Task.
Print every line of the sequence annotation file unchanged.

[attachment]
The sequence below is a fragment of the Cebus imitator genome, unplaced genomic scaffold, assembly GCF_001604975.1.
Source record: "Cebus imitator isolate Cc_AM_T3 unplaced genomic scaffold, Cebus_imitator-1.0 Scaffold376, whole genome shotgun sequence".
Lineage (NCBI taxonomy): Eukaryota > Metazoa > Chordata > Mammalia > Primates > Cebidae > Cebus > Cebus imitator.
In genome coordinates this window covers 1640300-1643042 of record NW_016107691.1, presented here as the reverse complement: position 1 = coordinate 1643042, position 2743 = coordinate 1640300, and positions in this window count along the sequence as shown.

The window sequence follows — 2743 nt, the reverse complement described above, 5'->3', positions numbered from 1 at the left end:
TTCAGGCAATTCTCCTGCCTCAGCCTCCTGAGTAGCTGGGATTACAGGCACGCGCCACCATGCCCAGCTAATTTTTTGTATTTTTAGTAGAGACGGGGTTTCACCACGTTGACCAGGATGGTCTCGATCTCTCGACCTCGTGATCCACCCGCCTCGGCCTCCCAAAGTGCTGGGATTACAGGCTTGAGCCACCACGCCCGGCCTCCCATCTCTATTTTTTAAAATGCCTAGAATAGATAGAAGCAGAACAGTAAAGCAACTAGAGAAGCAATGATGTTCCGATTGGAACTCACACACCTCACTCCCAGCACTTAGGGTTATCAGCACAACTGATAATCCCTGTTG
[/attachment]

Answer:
The sequence below is a fragment of the Cebus imitator genome, unplaced genomic scaffold, assembly GCF_001604975.1.
Source record: "Cebus imitator isolate Cc_AM_T3 unplaced genomic scaffold, Cebus_imitator-1.0 Scaffold376, whole genome shotgun sequence".
Lineage (NCBI taxonomy): Eukaryota > Metazoa > Chordata > Mammalia > Primates > Cebidae > Cebus > Cebus imitator.
In genome coordinates this window covers 1640300-1643042 of record NW_016107691.1, presented here as the reverse complement: position 1 = coordinate 1643042, position 2743 = coordinate 1640300, and positions in this window count along the sequence as shown.

The window sequence follows — 2743 nt, the reverse complement described above, 5'->3', positions numbered from 1 at the left end:
TTCAGGCAATTCTCCTGCCTCAGCCTCCTGAGTAGCTGGGATTACAGGCACGCGCCACCATGCCCAGCTAATTTTTTGTATTTTTAGTAGAGACGGGGTTTCACCACGTTGACCAGGATGGTCTCGATCTCTCGACCTCGTGATCCACCCGCCTCGGCCTCCCAAAGTGCTGGGATTACAGGCTTGAGCCACCACGCCCGGCCTCCCATCTCTATTTTTTAAAATGCCTAGAATAGATAGAAGCAGAACAGTAAAGCAACTAGAGAAGCAATGATGTTCCGATTGGAACTCACACACCTCACTCCCAGCACTTAGGGTTATCAGCACAACTGATAATCCCTGTTG